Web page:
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Shiawassee County is home to Michigan's largest solar farm. Protesters don't want any more of them.

Shiawassee County residents protesting further development of solar farms in the county
Posted at 1:04 PM, Aug 19, 2021

LANSING, Mich. — Protesters gathered ahead of last week's Shiawassee County Board of Commissioners meeting to make clear that they don't want any more solar farms built in the county.

"Solar developers are on the loose. Let's put it this way, they're on the loose and they want to do whatever they can to destroy the American farmland," said Venice Township resident Tammy Dasen, who was carrying a sign that read "No solar farms."

Tammy Dasen with her "NO SOLAR FARMS" sign
Tammy Dasen with her "NO SOLAR FARMS" sign

Shiawassee County Board of Commissioners Chair Greg Brodeur said he's heard a lot of complaints about solar farms, "but the main one unfortunately comes to, and I'm oversimplifying, but, 'They're ugly.'"

Brodeur said it's a moot point, however, as there are no applications at the county level to build more solar farms.

"However, some of the townships have their own jurisdictions and their own planning commissions and may be considering them, but of course that is out of the hands of the county planning authority," Brodeur said.

Shiawassee County Board of Commissioners Chair Greg Brodeur
Shiawassee County Board of Commissioners Chair Greg Brodeur

Protest organizer Rex Wheeler is the president and CEO of Wheeler Trucking in New Lothrop. He started protesting against solar power energy developments earlier this year, after the first phase of the largest solar farm in Michigan was built in Hazelton and Venice Townships by Ranger Power. He's concerned that more solar farms could hurt the value of the neighboring homes.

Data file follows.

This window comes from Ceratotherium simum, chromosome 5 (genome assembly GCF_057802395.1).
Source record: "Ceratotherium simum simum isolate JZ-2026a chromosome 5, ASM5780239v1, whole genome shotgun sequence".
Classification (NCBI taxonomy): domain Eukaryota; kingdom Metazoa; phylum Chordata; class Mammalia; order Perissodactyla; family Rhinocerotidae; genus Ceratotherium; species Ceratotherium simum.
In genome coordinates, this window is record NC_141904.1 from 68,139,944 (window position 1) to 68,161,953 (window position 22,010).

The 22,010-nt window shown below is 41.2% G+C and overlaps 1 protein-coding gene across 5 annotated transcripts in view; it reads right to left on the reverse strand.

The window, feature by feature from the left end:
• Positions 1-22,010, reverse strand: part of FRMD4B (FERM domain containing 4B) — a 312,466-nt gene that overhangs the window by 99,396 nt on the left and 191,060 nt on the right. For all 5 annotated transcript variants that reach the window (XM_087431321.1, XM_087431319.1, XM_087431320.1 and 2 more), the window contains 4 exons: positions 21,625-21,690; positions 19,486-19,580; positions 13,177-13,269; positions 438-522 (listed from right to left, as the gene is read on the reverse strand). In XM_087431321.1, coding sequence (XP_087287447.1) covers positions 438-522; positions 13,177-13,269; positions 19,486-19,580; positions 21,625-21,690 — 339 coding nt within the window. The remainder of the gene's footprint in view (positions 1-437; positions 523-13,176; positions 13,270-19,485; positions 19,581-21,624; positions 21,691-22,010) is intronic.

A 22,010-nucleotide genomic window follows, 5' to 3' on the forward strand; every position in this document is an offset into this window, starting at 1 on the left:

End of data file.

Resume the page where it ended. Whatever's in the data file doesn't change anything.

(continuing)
"The farmland owner is getting good money to sell his land or lease his land, but what about his neighbor?" Wheeler said.

Anti-solar farms protest organizer Rex Wheeler
Anti-solar farms protest organizer Rex Wheeler

"People don't like to look at them. They moved into an area, and, I understand this, that's zoned agricultural," Brodeur said. "They expect to look across their street at corn and beans and so on and suddenly they're looking at solar farms."

Yet, the solar farm in Shiawassee County pays hundreds of thousands of dollars to the county in taxes each year.

"We have a lot of unfunded liabilities in this county. We have about $40 million in unfunded liabilities," Brodeur said. "There's an opportunity for the county to have some economic development to make some money. Then on the other hand, there's also the farmers."

Ranger Power president and co-founder Paul Harris said these projects "don't exist without farmers working with us hand-in-hand."

President and co-founder of Ranger Power Paul Harris
President and co-founder of Ranger Power Paul Harris

"And, it's a fabulous deal for them," Brodeur said. "The people who own the farmland are getting paid far more than it's worth as agricultural land."

"Farmers, many of the ones that join our projects, their perspective is this is an opportunity to diversify their income stream...and an opportunity to farm for longer," Harris said. "We decommission and restore the land to farmland once the project's complete."

Brodeur said it's hard for the county to "tell the property owner, 'No, we're not going to let you do that because your neighbor wants to look at corn.' The property owner's rights have to be a consideration here."

Brodeur said the Shiawassee County Board of Commissioners doesn't plan to change any policies regarding solar farms at this time, because there is simply no need.

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